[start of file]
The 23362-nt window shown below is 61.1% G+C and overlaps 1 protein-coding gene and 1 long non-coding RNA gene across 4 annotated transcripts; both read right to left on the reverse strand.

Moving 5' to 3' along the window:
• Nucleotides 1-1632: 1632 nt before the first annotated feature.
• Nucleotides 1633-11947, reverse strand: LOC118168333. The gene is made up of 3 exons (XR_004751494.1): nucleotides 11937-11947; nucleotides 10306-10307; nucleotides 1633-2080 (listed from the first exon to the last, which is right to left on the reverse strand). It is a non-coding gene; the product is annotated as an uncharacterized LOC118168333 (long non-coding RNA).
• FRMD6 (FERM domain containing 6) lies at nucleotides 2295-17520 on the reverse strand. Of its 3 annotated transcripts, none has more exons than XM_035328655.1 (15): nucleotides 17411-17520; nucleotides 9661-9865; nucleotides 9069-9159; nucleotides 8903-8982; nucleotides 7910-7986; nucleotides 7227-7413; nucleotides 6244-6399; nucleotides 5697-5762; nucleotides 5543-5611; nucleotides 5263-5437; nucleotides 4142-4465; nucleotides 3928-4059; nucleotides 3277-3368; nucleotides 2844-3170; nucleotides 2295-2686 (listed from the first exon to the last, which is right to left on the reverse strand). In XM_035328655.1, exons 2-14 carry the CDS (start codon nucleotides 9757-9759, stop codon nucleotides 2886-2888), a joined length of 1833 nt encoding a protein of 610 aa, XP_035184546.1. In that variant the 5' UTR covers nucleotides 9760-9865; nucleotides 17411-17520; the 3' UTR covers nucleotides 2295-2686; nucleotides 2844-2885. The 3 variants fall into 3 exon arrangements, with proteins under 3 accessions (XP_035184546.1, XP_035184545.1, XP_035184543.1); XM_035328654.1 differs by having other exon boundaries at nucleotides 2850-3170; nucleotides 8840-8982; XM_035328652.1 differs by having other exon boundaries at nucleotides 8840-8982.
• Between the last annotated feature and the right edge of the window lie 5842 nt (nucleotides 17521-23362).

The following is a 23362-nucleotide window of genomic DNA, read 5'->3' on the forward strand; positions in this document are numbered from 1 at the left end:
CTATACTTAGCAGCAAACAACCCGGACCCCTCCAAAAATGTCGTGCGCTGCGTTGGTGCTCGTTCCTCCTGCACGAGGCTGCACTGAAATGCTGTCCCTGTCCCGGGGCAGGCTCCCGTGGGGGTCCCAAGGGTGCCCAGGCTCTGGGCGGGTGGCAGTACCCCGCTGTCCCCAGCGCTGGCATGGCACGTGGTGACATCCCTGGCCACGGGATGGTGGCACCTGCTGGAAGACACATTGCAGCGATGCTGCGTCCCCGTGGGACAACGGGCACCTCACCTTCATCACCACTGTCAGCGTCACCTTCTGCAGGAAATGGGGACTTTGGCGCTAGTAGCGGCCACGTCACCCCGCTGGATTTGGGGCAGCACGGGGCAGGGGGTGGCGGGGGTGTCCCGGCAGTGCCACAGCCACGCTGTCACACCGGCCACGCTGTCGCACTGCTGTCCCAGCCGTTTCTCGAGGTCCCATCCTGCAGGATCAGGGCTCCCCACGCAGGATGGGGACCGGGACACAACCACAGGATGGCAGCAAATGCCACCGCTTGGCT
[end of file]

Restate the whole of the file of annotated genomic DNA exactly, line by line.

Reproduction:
The 23362-nt window shown below is 61.1% G+C and overlaps 1 protein-coding gene and 1 long non-coding RNA gene across 4 annotated transcripts; both read right to left on the reverse strand.

Moving 5' to 3' along the window:
• Nucleotides 1-1632: 1632 nt before the first annotated feature.
• Nucleotides 1633-11947, reverse strand: LOC118168333. The gene is made up of 3 exons (XR_004751494.1): nucleotides 11937-11947; nucleotides 10306-10307; nucleotides 1633-2080 (listed from the first exon to the last, which is right to left on the reverse strand). It is a non-coding gene; the product is annotated as an uncharacterized LOC118168333 (long non-coding RNA).
• FRMD6 (FERM domain containing 6) lies at nucleotides 2295-17520 on the reverse strand. Of its 3 annotated transcripts, none has more exons than XM_035328655.1 (15): nucleotides 17411-17520; nucleotides 9661-9865; nucleotides 9069-9159; nucleotides 8903-8982; nucleotides 7910-7986; nucleotides 7227-7413; nucleotides 6244-6399; nucleotides 5697-5762; nucleotides 5543-5611; nucleotides 5263-5437; nucleotides 4142-4465; nucleotides 3928-4059; nucleotides 3277-3368; nucleotides 2844-3170; nucleotides 2295-2686 (listed from the first exon to the last, which is right to left on the reverse strand). In XM_035328655.1, exons 2-14 carry the CDS (start codon nucleotides 9757-9759, stop codon nucleotides 2886-2888), a joined length of 1833 nt encoding a protein of 610 aa, XP_035184546.1. In that variant the 5' UTR covers nucleotides 9760-9865; nucleotides 17411-17520; the 3' UTR covers nucleotides 2295-2686; nucleotides 2844-2885. The 3 variants fall into 3 exon arrangements, with proteins under 3 accessions (XP_035184546.1, XP_035184545.1, XP_035184543.1); XM_035328654.1 differs by having other exon boundaries at nucleotides 2850-3170; nucleotides 8840-8982; XM_035328652.1 differs by having other exon boundaries at nucleotides 8840-8982.
• Between the last annotated feature and the right edge of the window lie 5842 nt (nucleotides 17521-23362).

The following is a 23362-nucleotide window of genomic DNA, read 5'->3' on the forward strand; positions in this document are numbered from 1 at the left end:
CTATACTTAGCAGCAAACAACCCGGACCCCTCCAAAAATGTCGTGCGCTGCGTTGGTGCTCGTTCCTCCTGCACGAGGCTGCACTGAAATGCTGTCCCTGTCCCGGGGCAGGCTCCCGTGGGGGTCCCAAGGGTGCCCAGGCTCTGGGCGGGTGGCAGTACCCCGCTGTCCCCAGCGCTGGCATGGCACGTGGTGACATCCCTGGCCACGGGATGGTGGCACCTGCTGGAAGACACATTGCAGCGATGCTGCGTCCCCGTGGGACAACGGGCACCTCACCTTCATCACCACTGTCAGCGTCACCTTCTGCAGGAAATGGGGACTTTGGCGCTAGTAGCGGCCACGTCACCCCGCTGGATTTGGGGCAGCACGGGGCAGGGGGTGGCGGGGGTGTCCCGGCAGTGCCACAGCCACGCTGTCACACCGGCCACGCTGTCGCACTGCTGTCCCAGCCGTTTCTCGAGGTCCCATCCTGCAGGATCAGGGCTCCCCACGCAGGATGGGGACCGGGACACAACCACAGGATGGCAGCAAATGCCACCGCTTGGCT